“The tongue is mightier than the pen.”
– Sir Cecil Syers, head of the University of Kent Appeal Committee.
In September of 1962, Dr. Geoffrey Templeman, soon to be Kent’s first Vice-Chancellor, wrote to the Sponsors of a University in Kent describing his admiration of what he described as the ‘Rootes’ method of fundraising. Lord Rootes was a Coventry industrialist, whose efforts as Chairman of the promotion campaign for the new University of Warwick were credited with successfully fundraising £4 million.
Rootes had operated through using his personal and business connections, securing £150,000 from Jaguar alone. Templeman, concerned that Kent was ‘lagging behind’ the other new British universities, insisted that the University also capitalised upon these kinds of networks. This was one reason why the University decided not to use a professional fundraising company, believing that the Sponsors of the University could network to elicit money by themselves.
Another reason for abandoning the notion of using professional fundraisers was cost. Several companies solicited for the job, including John F Rich & Son, who had previously fundraised for Eton and other schools; and Hooker, Craigmyle & Co., Britain’s first fundraising consultancy. They were seen to be overpricing their services :Dr John Haynes, County Education Officer and Secretary of the Sponsors, described the “£20,000 over three years with expenses of £10,000” asked of by Michael Hooker for his company’s services as “fantastically high”. Ultimately, after nearly a year of corresponding with various fundraising companies, the University Appeal was back at square one.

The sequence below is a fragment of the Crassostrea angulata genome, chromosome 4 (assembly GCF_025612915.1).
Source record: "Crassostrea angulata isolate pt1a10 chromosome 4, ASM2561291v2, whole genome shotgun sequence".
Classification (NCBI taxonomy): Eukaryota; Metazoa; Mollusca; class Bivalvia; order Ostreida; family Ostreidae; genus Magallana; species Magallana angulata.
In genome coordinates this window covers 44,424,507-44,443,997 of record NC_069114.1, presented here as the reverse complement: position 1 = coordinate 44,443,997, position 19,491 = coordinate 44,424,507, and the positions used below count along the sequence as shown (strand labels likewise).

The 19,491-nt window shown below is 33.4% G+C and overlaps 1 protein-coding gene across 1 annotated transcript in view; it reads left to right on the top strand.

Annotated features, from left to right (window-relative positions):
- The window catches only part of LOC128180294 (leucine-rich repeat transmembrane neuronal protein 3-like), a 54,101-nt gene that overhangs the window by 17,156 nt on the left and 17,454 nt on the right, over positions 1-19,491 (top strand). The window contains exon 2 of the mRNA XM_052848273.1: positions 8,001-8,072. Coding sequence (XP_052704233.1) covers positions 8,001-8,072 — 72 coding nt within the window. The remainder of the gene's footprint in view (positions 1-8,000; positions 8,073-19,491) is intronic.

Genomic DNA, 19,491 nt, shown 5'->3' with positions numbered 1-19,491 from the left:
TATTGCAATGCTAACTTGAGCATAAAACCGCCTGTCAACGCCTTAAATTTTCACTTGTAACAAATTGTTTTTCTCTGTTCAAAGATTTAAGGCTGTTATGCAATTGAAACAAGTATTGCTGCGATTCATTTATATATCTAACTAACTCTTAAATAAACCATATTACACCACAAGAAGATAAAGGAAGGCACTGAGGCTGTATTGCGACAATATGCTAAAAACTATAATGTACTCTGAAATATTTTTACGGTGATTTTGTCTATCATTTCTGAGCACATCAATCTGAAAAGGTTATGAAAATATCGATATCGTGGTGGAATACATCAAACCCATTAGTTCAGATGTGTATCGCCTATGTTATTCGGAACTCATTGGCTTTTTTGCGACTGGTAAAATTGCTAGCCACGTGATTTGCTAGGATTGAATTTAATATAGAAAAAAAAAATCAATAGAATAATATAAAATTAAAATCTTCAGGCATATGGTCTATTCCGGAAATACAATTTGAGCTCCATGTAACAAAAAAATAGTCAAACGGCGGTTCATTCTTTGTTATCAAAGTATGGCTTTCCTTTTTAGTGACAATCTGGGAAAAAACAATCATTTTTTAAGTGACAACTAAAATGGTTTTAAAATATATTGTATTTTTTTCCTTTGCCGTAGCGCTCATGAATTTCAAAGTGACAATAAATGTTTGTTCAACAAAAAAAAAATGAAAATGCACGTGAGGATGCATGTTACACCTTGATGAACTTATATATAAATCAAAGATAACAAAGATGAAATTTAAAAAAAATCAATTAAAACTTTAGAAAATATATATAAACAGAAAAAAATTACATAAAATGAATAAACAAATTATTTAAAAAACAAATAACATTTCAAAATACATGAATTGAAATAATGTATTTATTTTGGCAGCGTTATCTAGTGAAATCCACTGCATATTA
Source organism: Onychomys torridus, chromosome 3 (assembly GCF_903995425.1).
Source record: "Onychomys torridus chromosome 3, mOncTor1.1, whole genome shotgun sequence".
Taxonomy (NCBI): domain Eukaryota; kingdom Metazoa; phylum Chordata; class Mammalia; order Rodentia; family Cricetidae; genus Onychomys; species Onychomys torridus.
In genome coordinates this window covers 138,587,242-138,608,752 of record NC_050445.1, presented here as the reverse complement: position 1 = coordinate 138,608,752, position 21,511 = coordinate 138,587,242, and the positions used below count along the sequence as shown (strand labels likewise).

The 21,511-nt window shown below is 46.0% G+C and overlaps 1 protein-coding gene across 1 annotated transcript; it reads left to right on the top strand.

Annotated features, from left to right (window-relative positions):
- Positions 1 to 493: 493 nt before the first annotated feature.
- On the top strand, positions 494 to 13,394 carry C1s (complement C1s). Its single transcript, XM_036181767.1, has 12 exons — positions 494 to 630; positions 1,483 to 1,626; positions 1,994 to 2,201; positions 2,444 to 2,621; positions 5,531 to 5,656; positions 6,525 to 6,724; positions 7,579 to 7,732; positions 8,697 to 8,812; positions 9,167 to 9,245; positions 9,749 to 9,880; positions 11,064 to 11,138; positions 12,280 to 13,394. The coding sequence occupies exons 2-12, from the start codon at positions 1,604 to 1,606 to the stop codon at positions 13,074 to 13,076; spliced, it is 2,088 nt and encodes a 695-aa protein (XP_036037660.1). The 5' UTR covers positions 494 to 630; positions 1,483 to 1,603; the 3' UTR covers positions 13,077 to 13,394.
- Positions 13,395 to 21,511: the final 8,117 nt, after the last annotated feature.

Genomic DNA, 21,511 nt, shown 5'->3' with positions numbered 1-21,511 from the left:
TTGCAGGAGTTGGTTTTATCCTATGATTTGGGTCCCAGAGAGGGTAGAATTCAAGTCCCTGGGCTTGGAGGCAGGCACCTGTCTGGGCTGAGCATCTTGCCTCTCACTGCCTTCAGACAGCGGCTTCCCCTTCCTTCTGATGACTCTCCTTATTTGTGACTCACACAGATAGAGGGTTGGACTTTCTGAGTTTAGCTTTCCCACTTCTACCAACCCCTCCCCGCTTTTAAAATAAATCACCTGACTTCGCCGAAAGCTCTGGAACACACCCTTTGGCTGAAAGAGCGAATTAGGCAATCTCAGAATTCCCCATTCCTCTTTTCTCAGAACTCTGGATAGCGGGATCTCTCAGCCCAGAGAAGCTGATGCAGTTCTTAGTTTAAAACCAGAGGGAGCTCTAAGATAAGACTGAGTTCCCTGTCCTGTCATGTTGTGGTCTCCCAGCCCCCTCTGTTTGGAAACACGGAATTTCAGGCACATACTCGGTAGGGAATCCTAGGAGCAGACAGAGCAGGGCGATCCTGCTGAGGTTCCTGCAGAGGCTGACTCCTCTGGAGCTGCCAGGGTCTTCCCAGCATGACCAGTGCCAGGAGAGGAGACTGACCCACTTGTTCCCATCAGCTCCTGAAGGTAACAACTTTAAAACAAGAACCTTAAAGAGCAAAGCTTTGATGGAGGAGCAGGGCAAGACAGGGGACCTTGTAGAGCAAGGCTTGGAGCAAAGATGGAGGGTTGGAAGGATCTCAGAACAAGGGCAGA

The appeal aim of £2,000,000 was reconsidered, to take account of any potential shortfall from industry donations. Haynes wrote to Lord Cornwallis that “York and Norwich have both appealed for £1,500,000 and I am that certain that we cannot do with less”. Without this money, the envisioned five residential colleges housing 3000 students by 1970 would not become a reality.
The Appeal was showing signs of being in trouble. Donations simply weren’t coming in. On the 5th October 1964, Sir Cecil Syers, head of the Appeal committee, wrote that it was “unrealistic to hope for more than, at most, £1,250,000” in philanthropic donations, less than half of the original appeal aim.
This would be enough to build the first three colleges. It would be a while before even this preliminary goal was achieved. In retrospect, the use of professional fundraisers in place of Rootes’ personalised approach may well have benefited the early appeal and allowed construction to take place as planned. The tongue is not mightier than the pen, when the pen is wielded by those with experience.